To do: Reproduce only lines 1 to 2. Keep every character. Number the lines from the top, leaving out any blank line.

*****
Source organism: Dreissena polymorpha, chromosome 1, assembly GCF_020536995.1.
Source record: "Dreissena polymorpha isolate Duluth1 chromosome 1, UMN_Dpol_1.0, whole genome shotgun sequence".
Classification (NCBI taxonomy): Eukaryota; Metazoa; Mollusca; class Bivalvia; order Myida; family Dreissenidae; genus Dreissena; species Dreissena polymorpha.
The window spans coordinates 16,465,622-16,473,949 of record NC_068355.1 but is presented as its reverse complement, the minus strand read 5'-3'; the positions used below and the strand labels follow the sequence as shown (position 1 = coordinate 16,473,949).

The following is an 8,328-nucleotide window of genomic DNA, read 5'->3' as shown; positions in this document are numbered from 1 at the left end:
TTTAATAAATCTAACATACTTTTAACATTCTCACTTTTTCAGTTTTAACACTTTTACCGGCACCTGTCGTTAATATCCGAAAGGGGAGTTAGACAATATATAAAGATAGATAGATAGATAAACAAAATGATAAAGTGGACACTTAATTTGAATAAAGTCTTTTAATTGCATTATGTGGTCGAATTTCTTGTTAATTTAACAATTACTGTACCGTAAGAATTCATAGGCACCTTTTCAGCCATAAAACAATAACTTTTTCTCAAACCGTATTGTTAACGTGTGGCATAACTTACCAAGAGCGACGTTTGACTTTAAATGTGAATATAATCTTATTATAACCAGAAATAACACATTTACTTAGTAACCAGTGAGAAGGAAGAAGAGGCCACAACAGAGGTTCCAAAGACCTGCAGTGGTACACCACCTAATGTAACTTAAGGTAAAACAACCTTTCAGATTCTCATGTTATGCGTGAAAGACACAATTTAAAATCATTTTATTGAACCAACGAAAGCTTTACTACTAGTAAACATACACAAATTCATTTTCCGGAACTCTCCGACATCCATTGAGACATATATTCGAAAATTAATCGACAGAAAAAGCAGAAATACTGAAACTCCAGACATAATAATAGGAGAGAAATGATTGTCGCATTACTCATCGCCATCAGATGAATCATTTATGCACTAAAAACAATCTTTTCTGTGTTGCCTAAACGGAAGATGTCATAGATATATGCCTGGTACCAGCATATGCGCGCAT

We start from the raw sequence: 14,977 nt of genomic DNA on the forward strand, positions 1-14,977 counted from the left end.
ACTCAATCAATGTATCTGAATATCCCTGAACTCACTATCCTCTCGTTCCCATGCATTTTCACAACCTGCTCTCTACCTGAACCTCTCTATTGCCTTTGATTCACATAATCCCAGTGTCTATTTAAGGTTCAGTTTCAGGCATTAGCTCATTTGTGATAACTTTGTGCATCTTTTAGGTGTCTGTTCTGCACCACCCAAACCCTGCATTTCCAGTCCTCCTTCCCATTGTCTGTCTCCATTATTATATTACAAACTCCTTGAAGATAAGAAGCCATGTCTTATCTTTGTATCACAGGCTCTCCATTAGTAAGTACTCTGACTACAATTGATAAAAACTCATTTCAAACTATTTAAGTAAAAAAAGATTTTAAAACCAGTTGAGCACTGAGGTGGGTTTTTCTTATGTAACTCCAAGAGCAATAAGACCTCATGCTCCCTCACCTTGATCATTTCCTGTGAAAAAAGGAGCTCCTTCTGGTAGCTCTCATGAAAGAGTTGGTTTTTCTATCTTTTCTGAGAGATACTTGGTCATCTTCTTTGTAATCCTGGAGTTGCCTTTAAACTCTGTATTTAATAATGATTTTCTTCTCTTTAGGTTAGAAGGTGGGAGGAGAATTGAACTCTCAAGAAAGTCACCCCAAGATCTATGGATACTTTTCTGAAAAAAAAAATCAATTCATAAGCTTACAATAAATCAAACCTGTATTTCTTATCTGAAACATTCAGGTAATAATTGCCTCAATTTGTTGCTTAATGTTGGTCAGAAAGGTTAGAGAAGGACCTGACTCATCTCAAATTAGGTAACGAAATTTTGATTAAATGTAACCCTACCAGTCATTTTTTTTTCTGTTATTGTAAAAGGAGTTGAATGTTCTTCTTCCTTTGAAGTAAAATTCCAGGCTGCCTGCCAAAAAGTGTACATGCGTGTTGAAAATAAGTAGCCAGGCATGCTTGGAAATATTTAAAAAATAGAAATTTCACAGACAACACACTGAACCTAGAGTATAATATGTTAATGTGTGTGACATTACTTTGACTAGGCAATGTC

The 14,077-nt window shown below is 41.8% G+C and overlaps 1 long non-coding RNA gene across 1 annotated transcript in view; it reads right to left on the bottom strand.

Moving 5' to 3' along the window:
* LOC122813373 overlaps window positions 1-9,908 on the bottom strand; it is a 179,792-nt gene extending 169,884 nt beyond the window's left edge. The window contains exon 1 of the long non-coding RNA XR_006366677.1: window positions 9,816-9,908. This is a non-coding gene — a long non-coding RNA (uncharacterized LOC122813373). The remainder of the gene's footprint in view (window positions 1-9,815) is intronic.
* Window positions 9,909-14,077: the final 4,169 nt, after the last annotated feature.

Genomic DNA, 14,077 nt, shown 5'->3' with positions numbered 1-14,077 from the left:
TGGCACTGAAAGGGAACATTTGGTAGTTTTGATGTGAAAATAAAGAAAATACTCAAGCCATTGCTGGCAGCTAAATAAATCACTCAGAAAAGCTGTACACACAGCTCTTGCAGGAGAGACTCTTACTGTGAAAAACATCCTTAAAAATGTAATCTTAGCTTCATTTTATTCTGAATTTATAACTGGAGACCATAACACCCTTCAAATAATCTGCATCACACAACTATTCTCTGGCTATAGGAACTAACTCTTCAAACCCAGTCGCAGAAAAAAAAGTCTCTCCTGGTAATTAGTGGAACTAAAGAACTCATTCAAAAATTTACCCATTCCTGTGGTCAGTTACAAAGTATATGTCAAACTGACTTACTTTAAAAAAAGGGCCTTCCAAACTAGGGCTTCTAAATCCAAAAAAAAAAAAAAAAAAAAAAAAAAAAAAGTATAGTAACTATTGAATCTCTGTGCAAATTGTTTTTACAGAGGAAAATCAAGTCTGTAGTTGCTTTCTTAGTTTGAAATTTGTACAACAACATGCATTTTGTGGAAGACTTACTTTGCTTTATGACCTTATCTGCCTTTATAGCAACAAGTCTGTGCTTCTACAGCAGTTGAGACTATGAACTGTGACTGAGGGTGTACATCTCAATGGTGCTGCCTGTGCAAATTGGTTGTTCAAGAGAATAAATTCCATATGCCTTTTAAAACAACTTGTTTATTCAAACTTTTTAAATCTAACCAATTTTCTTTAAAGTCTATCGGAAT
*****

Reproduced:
Source organism: Dreissena polymorpha, chromosome 1, assembly GCF_020536995.1.
Source record: "Dreissena polymorpha isolate Duluth1 chromosome 1, UMN_Dpol_1.0, whole genome shotgun sequence".